Leo Tolstoy and the Lie Our Students Believe
There’s a rich tradition of gullibility that runs all the way through human history. The first two human beings believed the serpent when he said, “No, in fact, you will not die when you eat from the fruit of the tree from which God commanded you not to eat” (Gen. 3:4ff, my paraphrase), and it’s all been downhill from there. Many years later, Paul would write that the human condition means people “exchanged the truth about God for a lie, and worshiped and served the created things rather than the Creator” (Rom. 1:25).
As much as we’d like to think this isn’t the case, not much has changed since Paul’s day. Something about human beings after the Fall draws us to believe lies almost indiscriminately. Whether they’re lies that overestimate our abilities or lies that underestimate our worth, those that show us what we want to see or those that shield us from pain, lies are an unfortunate staple of our human experience.
Leo Tolstoy captures this ugly corner of human nature in his novella called The Death of Ivan Ilyich. Tolstoy’s protagonist Ivan Ilyich is an average, upper-middle class man. On the surface, he lives a decent life, earns an honorable living, and comes from a fine family, even if he distances himself from them.
All of that changes one day, however, when Ilyich contracts a progressively worsening sickness. As his symptoms get worse with each passing day, he’s eventually relegated to the couch. It’s clear that the situation is dire and that he’s not going to get better. Yet, in the face of this seemingly obvious fact, Ilyich’s family, friends, and even doctors continue to treat him as though everything is fine.
Tolstoy’s narrator gives us a look into Ilyich’s mind, saying that “The main torment for Ivan Ilyich was the lie, that lie for some reason acknowledged by everyone, that he was merely ill and not dying, and that he needed only to keep calm and be treated, and then something good would come of it.”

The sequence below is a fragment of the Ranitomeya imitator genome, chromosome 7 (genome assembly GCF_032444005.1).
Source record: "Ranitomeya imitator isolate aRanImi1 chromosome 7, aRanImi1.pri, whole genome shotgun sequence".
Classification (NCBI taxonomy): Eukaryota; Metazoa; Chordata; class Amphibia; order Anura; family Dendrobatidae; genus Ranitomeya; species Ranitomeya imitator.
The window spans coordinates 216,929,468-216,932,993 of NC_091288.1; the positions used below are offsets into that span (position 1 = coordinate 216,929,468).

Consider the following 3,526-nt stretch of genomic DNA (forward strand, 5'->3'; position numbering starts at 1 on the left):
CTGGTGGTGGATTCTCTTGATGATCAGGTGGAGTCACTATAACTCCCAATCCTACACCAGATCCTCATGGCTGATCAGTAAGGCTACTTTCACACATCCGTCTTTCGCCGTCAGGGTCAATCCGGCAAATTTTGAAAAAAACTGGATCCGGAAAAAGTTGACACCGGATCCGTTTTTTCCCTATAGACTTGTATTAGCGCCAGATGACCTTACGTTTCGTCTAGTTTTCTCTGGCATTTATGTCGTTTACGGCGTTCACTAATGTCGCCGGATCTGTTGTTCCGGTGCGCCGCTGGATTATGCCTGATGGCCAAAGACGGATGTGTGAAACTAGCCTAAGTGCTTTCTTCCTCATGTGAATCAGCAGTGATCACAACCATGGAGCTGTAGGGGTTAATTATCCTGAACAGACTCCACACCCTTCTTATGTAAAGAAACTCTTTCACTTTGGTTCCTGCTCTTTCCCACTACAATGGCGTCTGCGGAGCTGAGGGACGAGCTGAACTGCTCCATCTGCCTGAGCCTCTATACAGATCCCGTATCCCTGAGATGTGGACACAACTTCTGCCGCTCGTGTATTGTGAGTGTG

Ilyich’s experience is illustrative of our students’ experience in 2019. Although most of our students aren’t fighting against a life-threatening ailment, they are being sold a lie—albeit an attractive one wrapped up in beautiful paper with an ornate bow attached—but a lie nonetheless.
Our students (and even we as youth ministers) are catechized in the school of self-improvement, comparison, and perfection. Whether their eyes land upon magazine ads, commercials, or the window dressing of the boutique down the street, like Ivan Ilyich they’re told they are merely ill and that the power to heal themselves lies within their very soul. They only need to be thinner and stronger and smarter and funnier and more accomplished—and, thank goodness, the power to do all of this is in their own hands (so they’re told).
This lie says too little and too much at the same time. It tells us and it tells our students that we are merely ill rather than utterly dead. It doesn’t go far enough in its assessment of our natural state; at the same time, it goes too far in assuming our ability to cure this illness of imperfection and comparison.
Contra this lie, the truth is much more dire than our students are led to believe. They are not simply ill; rather, in their natural state, they’re dead (Eph. 2:1, Col. 2:13). They cannot cure themselves. No amount of striving or dieting or lifting or tweeting will give them the satisfaction they seek. What’s more, the cure for their condition is much sweeter than striving. Jesus Christ and His work on behalf of our students is the only thing that can satisfy their cravings for acceptance and worth. The law and the self are cruel masters, but Christ is a loving Savior.
Our students, on the whole, are more stressed than they’ve ever been. Like the lie told to Ivan Ilyich, the lie told to our students by society at large that they are merely ill and need only to take the prescribed social medicine in order to cure themselves only compounds that condition. The imperative to “Do!” does not relieve anxiety, but the indicative of “Done!” certainly can (Jn. 19:28ff).
As his sickness grows ever worse, Ivan Ilyich finds himself on his deathbed. He breathes his last, and he hears someone say, “It’s finished!” Then, our narrator says “He heard those words and repeated them in his soul. ‘Death is finished,’ he said to himself. ‘It is no more.’”
Praise be to God that when we preach or teach or speak to our students, we can tell them not only that “Death is finished…It is no more,” but also that their strivings, their chasing after the acceptance of others, and their desire to be loved are also in a sense finished: Christ satisfies those desires in the lives of our students through His work on the cross, and through His continued work in their lives.